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OX|BER Old Norse Summer School

The participants of the OX|BER Old Norse Summer School

The participants of the OX|BER Old Norse Summer School

Students and lecturers from the English Faculty of the University of Oxford and the Institute for Northern European Studies of the Humboldt-Universität zu Berlin came together for an intensive exchange at a Summer School in Berlin from 12 to 15 September 2022.

News from Sep 21, 2022

The University of Oxford’s English Faculty and the Nordeuropa-Institut at Humboldt-Universität zu Berlin are leading centres in the Anglophone and German-speaking worlds for the study of Old Norse-Icelandic literature and Scandinavian medieval culture. Students in the Anglophone world increasingly lack the German-language knowledge to read the considerable secondary literature written in German in the field, while, for German-speaking students, a knowledge of English is now vital. Professors Carolyne Larrington and Lukas Rösli decided that one way of overcoming the gap between the two traditions would be to hold a short summer school from 12 to 15 September, bringing together Oxford- and Berlin-based students and faculty in Berlin; a return visit to Oxford is planned for spring 2023.

 

The summer school brought together five students from each institution and key faculty members. On the first day the students presented their very various dissertation topics to one another and answered questions. On the second day, faculty members from Oxford and Nordeuropa-Institut organised ‘master-classes’, united by the theme of ‘Medialität, or (Re)Mediation’. These looked at the ways in which Old Norse material – texts, images, themes, characters, ideas – changed and mutated when moving into different media. The first session focussed on an iconic image from the Old Norse Prose Edda; the second looked at text, image and organisation in early modern manuscript and printed book versions of the same text. Classes on Viking and medieval Scandinavian medievalism – in TV shows, films, videogames and re-writing, on issues of translation for popular audiences and on storytelling in school contexts followed, with photographs of a range of exciting and ingenious props. The school closed with a guest lecture from Dr Nicolas Meylan of the University of Lausanne, who spoke about modern imaginings of Old Norse magic, its relationship to second-wave feminist neo-paganism and to contemporary alt-right political groupings.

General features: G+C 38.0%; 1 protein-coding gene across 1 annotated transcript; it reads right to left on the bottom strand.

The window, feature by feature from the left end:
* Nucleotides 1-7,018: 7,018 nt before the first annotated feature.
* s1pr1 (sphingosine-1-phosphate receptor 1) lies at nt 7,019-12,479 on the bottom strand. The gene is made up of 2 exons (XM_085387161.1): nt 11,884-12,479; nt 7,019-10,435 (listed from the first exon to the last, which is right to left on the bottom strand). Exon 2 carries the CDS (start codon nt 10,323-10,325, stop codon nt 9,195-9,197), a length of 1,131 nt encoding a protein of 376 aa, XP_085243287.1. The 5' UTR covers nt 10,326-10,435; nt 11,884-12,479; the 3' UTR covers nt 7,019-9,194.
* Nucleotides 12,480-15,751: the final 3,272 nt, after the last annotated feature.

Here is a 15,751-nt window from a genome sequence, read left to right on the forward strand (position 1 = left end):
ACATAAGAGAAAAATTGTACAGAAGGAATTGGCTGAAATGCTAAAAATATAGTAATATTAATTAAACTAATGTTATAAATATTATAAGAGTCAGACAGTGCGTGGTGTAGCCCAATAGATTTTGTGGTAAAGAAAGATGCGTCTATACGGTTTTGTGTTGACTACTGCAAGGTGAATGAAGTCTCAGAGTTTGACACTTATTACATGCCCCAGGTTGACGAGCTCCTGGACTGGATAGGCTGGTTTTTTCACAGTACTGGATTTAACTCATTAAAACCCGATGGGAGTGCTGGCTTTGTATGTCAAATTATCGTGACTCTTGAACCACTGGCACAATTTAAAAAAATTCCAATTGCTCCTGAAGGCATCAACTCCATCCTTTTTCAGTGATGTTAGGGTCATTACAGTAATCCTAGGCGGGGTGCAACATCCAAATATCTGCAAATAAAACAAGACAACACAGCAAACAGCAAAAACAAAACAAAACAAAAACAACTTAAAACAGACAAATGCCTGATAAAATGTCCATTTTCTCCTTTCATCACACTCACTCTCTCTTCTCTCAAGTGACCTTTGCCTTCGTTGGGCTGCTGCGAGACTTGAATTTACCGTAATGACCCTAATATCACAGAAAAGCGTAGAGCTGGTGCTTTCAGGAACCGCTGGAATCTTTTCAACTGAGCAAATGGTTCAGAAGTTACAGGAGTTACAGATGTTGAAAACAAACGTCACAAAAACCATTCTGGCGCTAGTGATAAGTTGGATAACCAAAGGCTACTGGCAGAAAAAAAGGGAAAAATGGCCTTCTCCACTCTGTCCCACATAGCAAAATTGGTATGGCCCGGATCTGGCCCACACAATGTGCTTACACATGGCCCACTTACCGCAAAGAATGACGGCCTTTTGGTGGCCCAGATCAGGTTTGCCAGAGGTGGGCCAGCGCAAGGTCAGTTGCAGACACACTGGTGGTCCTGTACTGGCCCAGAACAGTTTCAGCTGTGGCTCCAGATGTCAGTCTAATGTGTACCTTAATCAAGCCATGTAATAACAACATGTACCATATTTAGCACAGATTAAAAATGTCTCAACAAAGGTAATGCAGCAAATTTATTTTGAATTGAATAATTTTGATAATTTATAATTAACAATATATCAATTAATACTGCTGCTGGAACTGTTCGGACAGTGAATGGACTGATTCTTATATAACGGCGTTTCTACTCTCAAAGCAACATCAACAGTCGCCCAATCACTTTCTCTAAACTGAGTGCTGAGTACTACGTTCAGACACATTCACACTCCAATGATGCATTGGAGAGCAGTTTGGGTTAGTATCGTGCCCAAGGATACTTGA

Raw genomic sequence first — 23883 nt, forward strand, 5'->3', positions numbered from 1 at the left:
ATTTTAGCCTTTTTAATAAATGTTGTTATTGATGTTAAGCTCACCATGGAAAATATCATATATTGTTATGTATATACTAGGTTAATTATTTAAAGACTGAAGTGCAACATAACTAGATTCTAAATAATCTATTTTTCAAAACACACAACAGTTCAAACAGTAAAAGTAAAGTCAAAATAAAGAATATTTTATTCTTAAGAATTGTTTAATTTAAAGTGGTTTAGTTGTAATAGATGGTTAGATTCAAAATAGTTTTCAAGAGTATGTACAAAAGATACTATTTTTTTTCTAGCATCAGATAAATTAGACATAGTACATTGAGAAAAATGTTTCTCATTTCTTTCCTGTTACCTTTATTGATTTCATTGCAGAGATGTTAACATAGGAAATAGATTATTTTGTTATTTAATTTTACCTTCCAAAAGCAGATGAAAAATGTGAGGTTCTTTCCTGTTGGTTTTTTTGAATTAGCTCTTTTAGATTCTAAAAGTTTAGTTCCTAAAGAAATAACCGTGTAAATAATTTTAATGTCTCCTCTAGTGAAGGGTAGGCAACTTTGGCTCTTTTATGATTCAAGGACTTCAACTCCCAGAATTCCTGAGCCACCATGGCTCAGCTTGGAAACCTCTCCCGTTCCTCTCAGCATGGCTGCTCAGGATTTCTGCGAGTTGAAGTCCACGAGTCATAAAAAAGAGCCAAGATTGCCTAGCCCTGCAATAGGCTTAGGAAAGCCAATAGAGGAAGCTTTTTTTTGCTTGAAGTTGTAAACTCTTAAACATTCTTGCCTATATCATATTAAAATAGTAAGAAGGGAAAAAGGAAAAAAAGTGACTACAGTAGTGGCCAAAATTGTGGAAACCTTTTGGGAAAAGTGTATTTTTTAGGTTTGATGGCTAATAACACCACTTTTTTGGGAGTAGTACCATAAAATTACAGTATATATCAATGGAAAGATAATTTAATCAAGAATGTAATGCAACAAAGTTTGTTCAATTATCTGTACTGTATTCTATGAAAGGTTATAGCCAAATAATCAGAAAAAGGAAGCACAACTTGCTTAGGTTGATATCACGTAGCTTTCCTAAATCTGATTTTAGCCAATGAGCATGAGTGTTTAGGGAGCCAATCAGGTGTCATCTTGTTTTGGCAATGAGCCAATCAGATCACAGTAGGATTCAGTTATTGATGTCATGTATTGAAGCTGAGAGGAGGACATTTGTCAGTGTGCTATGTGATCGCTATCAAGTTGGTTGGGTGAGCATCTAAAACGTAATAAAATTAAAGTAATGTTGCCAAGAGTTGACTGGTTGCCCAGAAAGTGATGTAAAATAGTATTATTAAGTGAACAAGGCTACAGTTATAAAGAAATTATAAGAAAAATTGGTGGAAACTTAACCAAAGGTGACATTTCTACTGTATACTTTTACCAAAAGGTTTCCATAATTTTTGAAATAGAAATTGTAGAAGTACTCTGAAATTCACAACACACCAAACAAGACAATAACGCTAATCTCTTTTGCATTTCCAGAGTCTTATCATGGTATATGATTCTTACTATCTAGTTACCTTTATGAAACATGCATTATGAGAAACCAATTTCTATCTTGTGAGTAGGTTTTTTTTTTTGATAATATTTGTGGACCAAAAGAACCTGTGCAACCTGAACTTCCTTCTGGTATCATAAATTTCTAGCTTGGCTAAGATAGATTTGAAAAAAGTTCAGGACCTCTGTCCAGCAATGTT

The UK-based students learned a good deal about different approaches to Old Norse literature and culture, gaining insight into a range of interdisciplinary methodologies; the Berlin students learned something too about the literary and sometimes comparative interests of their Oxford counterparts. Now the Oxford contingent are eagerly anticipating welcoming the Berlin team to St John’s College next spring, for a programme that will focus on Old Norse materiality and the mediation of these materials from a museology perspective, with visits to Oxford’s museums and libraries. Wir freuen uns schon darauf!

 

 

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